Results 1  10
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81
All Pairs Almost Shortest Paths
 SIAM Journal on Computing
, 1996
"... Let G = (V; E) be an unweighted undirected graph on n vertices. A simple argument shows that computing all distances in G with an additive onesided error of at most 1 is as hard as Boolean matrix multiplication. Building on recent work of Aingworth, Chekuri and Motwani, we describe g) time ..."
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Cited by 80 (8 self)
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Let G = (V; E) be an unweighted undirected graph on n vertices. A simple argument shows that computing all distances in G with an additive onesided error of at most 1 is as hard as Boolean matrix multiplication. Building on recent work of Aingworth, Chekuri and Motwani, we describe g) time algorithm APASP 2 for computing all distances in G with an additive onesided error of at most 2. The algorithm APASP 2 is simple, easy to implement, and faster than the fastest known matrix multiplication algorithm. Furthermore, for every even k ? 2, we describe an g) time algorithm APASP k for computing all distances in G with an additive onesided error of at most k.
Graph mining: Laws, generators, and algorithms
 ACM COMPUTING SURVEYS
, 2006
"... How does the Web look? How could we tell an abnormal social network from a normal one? These and similar questions are important in many fields where the data can intuitively be cast as a graph; examples range from computer networks to sociology to biology and many more. Indeed, any M : N relation i ..."
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Cited by 72 (7 self)
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How does the Web look? How could we tell an abnormal social network from a normal one? These and similar questions are important in many fields where the data can intuitively be cast as a graph; examples range from computer networks to sociology to biology and many more. Indeed, any M : N relation in database terminology can be represented as a graph. A lot of these questions boil down to the following: "How can we generate synthetic but realistic graphs?" To answer this, we must first understand what patterns are common in realworld graphs and can thus be considered a mark of normality/realism. This survey give an overview of the incredible variety of work that has been done on these problems. One of our main contributions is the integration of points of view from physics, mathematics, sociology, and computer science. Further, we briefly describe recent advances on some related and interesting graph problems.
Quantum algorithms for the triangle problem
 PROCEEDINGS OF SODA’05
, 2005
"... We present two new quantum algorithms that either find a triangle (a copy of K3) in an undirected graph G on n nodes, or reject if G is triangle free. The first algorithm uses combinatorial ideas with Grover Search and makes Õ(n10/7) queries. The second algorithm uses Õ(n13/10) queries, and it is b ..."
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Cited by 59 (11 self)
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We present two new quantum algorithms that either find a triangle (a copy of K3) in an undirected graph G on n nodes, or reject if G is triangle free. The first algorithm uses combinatorial ideas with Grover Search and makes Õ(n10/7) queries. The second algorithm uses Õ(n13/10) queries, and it is based on a design concept of Ambainis [6] that incorporates the benefits of quantum walks into Grover search [18]. The first algorithm uses only O(log n) qubits in its quantum subroutines, whereas the second one uses O(n) qubits. The Triangle Problem was first treated in [12], where an algorithm with O(n + √ nm) query complexity was presented, where m is the number of edges of G.
Efficient semistreaming algorithms for local triangle counting in massive graphs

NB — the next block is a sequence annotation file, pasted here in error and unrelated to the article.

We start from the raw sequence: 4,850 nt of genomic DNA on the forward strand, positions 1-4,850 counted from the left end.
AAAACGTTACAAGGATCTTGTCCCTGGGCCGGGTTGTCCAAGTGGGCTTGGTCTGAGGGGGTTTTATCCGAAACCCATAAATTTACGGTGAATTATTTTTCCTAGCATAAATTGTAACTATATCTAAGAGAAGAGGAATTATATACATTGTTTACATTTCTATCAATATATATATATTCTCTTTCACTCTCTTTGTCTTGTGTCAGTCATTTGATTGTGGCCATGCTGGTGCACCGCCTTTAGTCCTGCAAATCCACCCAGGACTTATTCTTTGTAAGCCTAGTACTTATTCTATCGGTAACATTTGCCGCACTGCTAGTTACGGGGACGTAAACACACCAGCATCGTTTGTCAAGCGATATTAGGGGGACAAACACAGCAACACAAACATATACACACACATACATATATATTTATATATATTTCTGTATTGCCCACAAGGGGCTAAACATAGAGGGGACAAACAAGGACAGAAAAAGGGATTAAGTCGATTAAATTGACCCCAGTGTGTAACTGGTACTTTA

in KDD’08, 2008
"... In this paper we study the problem of local triangle counting in large graphs. Namely, given a large graph G = (V, E) we want to estimate as accurately as possible the number of triangles incident to every node v ∈ V in the graph. The problem of computing the global number of triangles in a graph ha ..."
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Cited by 41 (4 self)
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In this paper we study the problem of local triangle counting in large graphs. Namely, given a large graph G = (V, E) we want to estimate as accurately as possible the number of triangles incident to every node v ∈ V in the graph. The problem of computing the global number of triangles in a graph has been considered before, but to our knowledge this is the first paper that addresses the problem of local triangle counting with a focus on the efficiency issues arising in massive graphs. The distribution of the local number of triangles and the related local clustering coefficient can be used in many interesting applications. For example, we show that the measures we compute can help to detect the presence of spamming activity in largescale Web graphs, as well as to provide useful features to assess content quality in social networks. For computing the local number of triangles we propose two approximation algorithms, which are based on the idea of minwise independent permutations (Broder et al. 1998). Our algorithms operate in a semistreaming fashion, using O(V ) space in main memory and performing O(log V ) sequential scans over the edges of the graph. The first algorithm we describe in this paper also uses O(E) space in external memory during computation, while the second algorithm uses only main memory. We present the theoretical analysis as well as experimental results in massive graphs demonstrating the practical efficiency of our approach. Luca Becchetti was partially supported by EU Integrated
Fast Counting of Triangles in Large Real Networks: Algorithms and Laws
"... How can we quickly find the number of triangles in a large graph, without actually counting them? Triangles are important for real world social networks, lying at the heart of the clustering coefficient and of the transitivity ratio. However, straightforward and even approximate counting algorithms ..."
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Cited by 39 (9 self)
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How can we quickly find the number of triangles in a large graph, without actually counting them? Triangles are important for real world social networks, lying at the heart of the clustering coefficient and of the transitivity ratio. However, straightforward and even approximate counting algorithms can be slow, trying to execute or approximate the equivalent of a 3way database join. In this paper, we provide two algorithms, the EigenTriangle for counting the total number of triangles in a graph, and the EigenTriangleLocal algorithm that gives the count of triangles that contain a desired node. Additional contributions include the following: (a) We show that both algorithms achieve excellent accuracy, with up to ≈ 1000x faster execution time, on several, real graphs and (b) we discover two new power laws ( DegreeTriangle and TriangleParticipation laws) with surprising properties. Figure 1. Speedup ratio versus accuracy for the Wikipedia web graph ( ≈ 3, 1M nodes, ≈ 37M edges). Proposed method achieves 1021x faster time, for 97.4 % accuracy, compared to a typical competitor, the Node Iterator method. 1